The 1978 World Cup in Argentina was to be one of the most controversial tournaments in recent times, both for the political situation at the time as well as a number of highly suspicious results and circumstances – mainly involving the host country.
There were no significant changes to the format used in 1974, with the sixteen qualifiers being split into four groups, with the top two teams from each group being drawn in two second phase groups of four – from which the two winners would contest the final. The only major difference from four years previously was the introduction of the penalty shootout as a tie-breaker for knockout games, though the first such shootout would not take place until Germany’s semi-final encounter with France in 1982. Between the 1st and 25th of June 1978 thirty-eight matches were played, producing a total of 102 goals at an average of 2.68, a slight improvement on the previous tournament.
The final was contested between the hosts Argentina and the Netherlands, who were making their second attempt at winning the title. While the Dutch had progressed with little controversy, the same cannot be said for the Argentinians.
The second phase had grouped the hosts with South American rivals Brazil, as well as Poland and Peru. With the two Latin American giants having beaten Peru and Poland respectively, they played out a bitter goalless draw which left them both on three points. The final two games were intended to be played at the same time, but the Argentinians contrived to delay the kick-off in their game – meaning that they knew exactly what they had to do to top the group. After Brazil had beaten the Poles 3-1, Argentina knew they had to beat Peru – and their Argentinian-born goalkeeper Ramón Quiroga – by four clear goals. The Argentinians had gome into the half-time break 2-0 up, and the second half saw a Peruvian collapse that was as comical as it was dramatic.
The final result was 6-0 to Argentina, who propelled themselves to the top of the group and a place in the final. Nothing has ever been proven to suggest that the Peruvians had been bribed, but just watching the footage suggests that something was not quite right. The Argentines indulged in the same delaying tactics in order to disturb the Dutch in the final, which they won 3-1 in extra time after the game had finished 1-1 after ninety minutes – though the Dutch perhaps should have won it at the death when Rob Rensenbrink saw his shot come agonisingly off the post.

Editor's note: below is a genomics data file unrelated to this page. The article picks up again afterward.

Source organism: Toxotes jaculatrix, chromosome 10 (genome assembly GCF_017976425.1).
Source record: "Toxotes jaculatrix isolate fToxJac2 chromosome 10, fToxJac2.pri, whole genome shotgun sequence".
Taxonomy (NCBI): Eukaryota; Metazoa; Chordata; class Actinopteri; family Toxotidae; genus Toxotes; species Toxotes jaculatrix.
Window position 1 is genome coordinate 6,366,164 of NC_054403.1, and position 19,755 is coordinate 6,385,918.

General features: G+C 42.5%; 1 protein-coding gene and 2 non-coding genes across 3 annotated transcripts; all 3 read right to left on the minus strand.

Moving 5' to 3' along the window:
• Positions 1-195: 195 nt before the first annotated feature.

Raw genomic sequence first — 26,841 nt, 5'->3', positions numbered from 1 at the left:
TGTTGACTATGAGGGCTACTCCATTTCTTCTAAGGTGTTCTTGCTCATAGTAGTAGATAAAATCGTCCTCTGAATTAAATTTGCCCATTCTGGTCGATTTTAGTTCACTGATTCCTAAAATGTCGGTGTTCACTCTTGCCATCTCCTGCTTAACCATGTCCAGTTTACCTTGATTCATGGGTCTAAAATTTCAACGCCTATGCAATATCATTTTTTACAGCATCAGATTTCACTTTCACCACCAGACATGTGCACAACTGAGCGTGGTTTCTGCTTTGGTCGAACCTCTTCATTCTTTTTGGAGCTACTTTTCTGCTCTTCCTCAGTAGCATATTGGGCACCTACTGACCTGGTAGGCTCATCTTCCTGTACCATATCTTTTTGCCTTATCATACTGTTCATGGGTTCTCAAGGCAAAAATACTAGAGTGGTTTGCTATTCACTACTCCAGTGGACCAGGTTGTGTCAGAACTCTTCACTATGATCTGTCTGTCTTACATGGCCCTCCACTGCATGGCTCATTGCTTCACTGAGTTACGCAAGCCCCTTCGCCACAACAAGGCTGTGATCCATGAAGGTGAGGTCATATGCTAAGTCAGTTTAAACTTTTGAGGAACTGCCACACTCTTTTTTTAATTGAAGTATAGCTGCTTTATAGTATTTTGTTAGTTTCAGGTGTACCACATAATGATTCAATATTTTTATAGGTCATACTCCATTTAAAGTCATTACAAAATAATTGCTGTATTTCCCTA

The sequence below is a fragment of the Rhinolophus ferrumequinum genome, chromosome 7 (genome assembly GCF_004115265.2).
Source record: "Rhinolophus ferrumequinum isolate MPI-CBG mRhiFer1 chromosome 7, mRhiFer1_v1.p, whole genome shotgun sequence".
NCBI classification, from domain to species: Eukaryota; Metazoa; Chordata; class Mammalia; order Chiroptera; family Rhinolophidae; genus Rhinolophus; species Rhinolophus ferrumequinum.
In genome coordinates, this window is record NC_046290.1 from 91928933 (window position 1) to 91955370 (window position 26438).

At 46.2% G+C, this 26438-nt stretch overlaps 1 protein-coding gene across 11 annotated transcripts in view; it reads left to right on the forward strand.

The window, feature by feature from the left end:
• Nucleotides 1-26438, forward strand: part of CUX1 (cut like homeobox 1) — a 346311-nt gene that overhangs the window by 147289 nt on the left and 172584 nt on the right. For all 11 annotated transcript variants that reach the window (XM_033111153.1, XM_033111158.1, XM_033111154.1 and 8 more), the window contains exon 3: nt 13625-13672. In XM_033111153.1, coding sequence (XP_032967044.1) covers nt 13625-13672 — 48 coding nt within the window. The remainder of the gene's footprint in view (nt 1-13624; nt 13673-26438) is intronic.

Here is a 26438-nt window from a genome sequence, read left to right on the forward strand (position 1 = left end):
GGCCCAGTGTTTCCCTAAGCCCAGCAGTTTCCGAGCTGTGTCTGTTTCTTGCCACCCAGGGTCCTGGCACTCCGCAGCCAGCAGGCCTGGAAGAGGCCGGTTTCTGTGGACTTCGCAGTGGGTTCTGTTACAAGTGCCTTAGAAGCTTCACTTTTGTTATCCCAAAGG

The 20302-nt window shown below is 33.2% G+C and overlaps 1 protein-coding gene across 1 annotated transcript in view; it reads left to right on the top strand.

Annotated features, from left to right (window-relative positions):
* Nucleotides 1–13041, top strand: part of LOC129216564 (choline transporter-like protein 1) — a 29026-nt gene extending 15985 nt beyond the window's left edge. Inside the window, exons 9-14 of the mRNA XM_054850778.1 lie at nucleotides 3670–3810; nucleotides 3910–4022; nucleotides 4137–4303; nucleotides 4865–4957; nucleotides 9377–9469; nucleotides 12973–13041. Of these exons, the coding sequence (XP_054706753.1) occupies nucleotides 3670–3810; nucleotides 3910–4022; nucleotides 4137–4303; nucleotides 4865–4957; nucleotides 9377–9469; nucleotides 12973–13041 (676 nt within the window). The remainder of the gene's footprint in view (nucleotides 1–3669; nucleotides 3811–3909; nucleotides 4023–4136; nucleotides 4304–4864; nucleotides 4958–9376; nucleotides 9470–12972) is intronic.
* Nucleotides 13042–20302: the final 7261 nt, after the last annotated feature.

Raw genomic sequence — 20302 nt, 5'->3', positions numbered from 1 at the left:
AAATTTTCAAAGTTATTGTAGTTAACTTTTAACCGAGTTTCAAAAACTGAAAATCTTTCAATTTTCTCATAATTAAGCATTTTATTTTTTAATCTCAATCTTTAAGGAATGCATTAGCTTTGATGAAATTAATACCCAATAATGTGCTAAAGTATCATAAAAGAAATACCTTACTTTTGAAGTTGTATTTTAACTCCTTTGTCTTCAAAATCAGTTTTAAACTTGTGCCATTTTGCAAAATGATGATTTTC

Qualifying Campaign and pre-tournament build-up
As title holders Germany did not have to qualify, and had not played a competitive game since their defeat on penalties to Czechoslovakia in the 1976 European Championship final. In fact, Germany had not played a World Cup qualifying fixture since 1969 – when they beat Scotland 3-2 en route to the finals of the 1970 tournament.
Between Euro 1976 and the start of the 1978 World Cup Germany played a total of seventeen friendly games, winning twelve, drawing three and losing two. A number of good teams were beaten during this spell – including Czechoslovakia, Argentina, Italy and England – with the two losses against France in Paris and Brazil in Hamburg.
Germany’s Tournament in brief
Germany’s campaign in 1978 was unspectacular, yet they still came close to making the final. The team sandwiched a 6-0 rout of Mexico with dull goalless draws against Poland and Tunisia in the first phase, and continued in this vein in the second phase with another 0-0 draw against Italy and a 2-2 stalemate with the Dutch, where they allowed the opposition to equalise with eight minutes left on the clock.
The format of the tournament meant that Helmut Schön’s side needed something approaching a miracle in their final match against Austria – coupled with a draw in the other group fixture between the Netherlands and Italy – to stand a chance of making the final, but in the end they didn’t even make the third-place playoff when they found themselves on the end of a Hans Krankl goal that secured a 3-2 win for the unfancied Austrians. The defeat – which soon became known in Germany as the Schmach von Córdoba – was Schön’s final game as Nationaltrainer.